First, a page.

Wednesday, August 10, 2005

Tanabata and Strawberry Camp

I spent the weekend in Pippu (the next town over), being genki and teaching English. Sunday was the Tanabata Matsuri (star-crossed lovers festival). The festival involves strange Japanese "sports" like team jump rope and "throwing bean bags into a bird cage atop a very long pole". So me and Team Assistant English Teachers (AET) did our best, but were no match for the natives, who apparently practice these sports. One of the Japanese guys from a town famous for this beanbag tossing game tried to give us pointers, but we still came last place in everything. Nevertheless, it was a fun festival. The remainder of the events were eating yakiniku (bbq meat on a stick) and mochi, drinking beer (to drown our shame at losing) and of course, singing karaoke in the talent competition.

Monday and Tuesday were Strawberry Camp. Thirteen kids from grades five to seven and four AETs. We spent the weekend doing fun games, that tended to involve English, and generally just hanging out with the kids. We also did a play on Tuesday. "The great Japanese Radish". You know, the one where the farmer finds a huge turnip, and needs the help of everyone (in our case, animals) to pull it out.

The kids were great, and I was exhausted by the end of it. So much so that I managed to leave my purse with house and car keys in Pippu-cho. The office rents the building to me, so they had a master key, but I definitely feel stupid. We had to drive back today to pick them up.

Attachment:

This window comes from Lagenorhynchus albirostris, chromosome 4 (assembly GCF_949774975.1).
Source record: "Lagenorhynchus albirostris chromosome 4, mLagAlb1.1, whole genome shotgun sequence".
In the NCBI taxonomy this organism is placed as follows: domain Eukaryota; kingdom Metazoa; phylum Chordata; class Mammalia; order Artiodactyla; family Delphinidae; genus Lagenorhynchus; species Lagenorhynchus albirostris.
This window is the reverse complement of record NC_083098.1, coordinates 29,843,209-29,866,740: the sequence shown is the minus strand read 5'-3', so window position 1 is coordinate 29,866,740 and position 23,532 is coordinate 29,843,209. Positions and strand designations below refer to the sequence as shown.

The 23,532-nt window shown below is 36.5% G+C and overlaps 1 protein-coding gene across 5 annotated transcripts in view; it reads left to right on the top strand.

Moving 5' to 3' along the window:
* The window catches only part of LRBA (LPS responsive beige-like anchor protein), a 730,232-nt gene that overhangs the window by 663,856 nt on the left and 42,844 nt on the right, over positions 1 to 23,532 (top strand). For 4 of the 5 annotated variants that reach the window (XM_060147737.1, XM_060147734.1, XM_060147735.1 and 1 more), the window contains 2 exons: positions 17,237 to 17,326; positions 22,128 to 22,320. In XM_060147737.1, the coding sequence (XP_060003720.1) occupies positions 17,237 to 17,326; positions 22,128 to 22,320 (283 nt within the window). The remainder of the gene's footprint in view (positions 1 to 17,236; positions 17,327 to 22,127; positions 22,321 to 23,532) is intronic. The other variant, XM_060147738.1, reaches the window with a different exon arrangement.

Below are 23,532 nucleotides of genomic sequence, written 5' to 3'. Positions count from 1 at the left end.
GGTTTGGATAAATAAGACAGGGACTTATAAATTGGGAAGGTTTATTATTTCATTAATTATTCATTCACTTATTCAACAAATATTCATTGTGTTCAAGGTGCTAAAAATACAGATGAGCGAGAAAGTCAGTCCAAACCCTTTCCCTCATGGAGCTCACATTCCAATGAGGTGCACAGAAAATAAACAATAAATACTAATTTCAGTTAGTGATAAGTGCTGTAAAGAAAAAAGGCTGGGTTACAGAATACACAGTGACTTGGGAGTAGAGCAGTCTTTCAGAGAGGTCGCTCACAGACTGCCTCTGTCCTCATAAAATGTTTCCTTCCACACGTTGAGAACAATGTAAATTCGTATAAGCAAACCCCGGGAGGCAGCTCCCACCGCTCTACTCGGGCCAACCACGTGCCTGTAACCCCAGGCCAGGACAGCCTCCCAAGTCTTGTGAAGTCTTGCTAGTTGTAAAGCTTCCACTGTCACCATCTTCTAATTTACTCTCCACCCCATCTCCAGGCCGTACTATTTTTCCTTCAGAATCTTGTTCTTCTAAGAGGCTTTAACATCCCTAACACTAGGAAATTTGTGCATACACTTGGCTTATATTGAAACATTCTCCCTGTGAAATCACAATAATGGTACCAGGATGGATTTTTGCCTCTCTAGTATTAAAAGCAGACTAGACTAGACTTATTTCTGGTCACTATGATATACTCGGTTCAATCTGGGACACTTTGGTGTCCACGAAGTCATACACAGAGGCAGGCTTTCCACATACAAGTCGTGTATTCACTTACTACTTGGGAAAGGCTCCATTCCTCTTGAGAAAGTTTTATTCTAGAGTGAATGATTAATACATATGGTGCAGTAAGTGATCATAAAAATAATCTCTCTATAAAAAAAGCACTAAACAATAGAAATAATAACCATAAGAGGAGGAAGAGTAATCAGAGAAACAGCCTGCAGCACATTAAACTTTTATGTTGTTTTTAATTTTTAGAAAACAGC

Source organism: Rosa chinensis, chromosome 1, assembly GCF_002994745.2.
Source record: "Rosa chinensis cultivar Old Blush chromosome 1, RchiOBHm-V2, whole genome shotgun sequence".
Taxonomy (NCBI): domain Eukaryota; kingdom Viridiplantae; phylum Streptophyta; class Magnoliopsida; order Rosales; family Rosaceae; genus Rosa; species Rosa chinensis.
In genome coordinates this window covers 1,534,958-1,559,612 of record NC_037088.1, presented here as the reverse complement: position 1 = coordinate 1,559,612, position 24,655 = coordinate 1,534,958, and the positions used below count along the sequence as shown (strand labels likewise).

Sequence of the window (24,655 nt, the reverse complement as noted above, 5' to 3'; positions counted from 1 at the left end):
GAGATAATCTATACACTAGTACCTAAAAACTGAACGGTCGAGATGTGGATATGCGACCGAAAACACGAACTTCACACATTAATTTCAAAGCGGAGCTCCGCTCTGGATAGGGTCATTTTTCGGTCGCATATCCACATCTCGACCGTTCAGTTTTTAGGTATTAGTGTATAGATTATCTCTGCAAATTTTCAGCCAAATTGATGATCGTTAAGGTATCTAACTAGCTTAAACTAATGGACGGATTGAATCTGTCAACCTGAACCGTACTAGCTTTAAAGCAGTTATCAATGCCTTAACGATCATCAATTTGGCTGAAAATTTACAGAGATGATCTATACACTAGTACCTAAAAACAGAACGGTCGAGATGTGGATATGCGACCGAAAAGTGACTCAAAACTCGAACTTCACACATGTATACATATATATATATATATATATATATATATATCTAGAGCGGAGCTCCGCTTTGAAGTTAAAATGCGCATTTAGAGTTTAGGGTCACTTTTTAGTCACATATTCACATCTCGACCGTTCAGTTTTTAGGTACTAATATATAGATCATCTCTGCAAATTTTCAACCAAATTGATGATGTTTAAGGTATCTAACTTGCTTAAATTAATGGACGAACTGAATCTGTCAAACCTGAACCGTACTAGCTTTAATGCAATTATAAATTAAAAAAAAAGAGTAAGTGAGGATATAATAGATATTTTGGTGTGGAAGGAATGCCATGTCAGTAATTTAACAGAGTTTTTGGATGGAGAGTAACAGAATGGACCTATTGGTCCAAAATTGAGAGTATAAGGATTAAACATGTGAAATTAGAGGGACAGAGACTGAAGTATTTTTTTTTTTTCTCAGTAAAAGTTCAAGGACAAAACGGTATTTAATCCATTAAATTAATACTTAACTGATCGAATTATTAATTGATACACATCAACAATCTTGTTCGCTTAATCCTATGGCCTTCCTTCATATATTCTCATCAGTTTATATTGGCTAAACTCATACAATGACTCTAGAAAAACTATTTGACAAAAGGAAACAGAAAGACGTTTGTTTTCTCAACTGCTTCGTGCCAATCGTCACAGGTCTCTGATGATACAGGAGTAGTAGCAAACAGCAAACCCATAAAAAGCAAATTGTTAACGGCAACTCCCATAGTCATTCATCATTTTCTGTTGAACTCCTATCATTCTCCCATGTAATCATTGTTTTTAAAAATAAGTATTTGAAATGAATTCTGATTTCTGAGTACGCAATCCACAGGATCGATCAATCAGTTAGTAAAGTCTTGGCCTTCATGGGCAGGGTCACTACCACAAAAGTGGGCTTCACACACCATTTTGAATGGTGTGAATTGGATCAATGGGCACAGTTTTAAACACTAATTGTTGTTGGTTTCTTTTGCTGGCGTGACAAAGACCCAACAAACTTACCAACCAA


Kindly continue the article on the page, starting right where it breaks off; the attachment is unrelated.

Today was all about errands. I finally got my gaijin card, so I can do all those fun things like set up a bank account, and get a cell phone. Of course, the cell phone won't be in for a few days, and the first bank account I opened didn't allow direct deposit from my employer, the town, but after running around all day with my ever patient super-supervisor, I think we got everything done. Maybe.

I'm definitely getting busier. School starts next week already, so I'm starting to worry about teaching my introduction lesson. This evening I helped my shodo/Japanese teacher with an English conversation class, and tomorrow I'm going to Asahikawa with her to pick up calligraphy supplies. And in the evening, I've been invited to the Rotary club dinner. One of their members, Watanabe-san, is an incredibly nice guy who speaks great English. He dropped a huge bag of vegetables on my doorstep this afternoon.

Now all I need to do is hunt down the kendo teacher!

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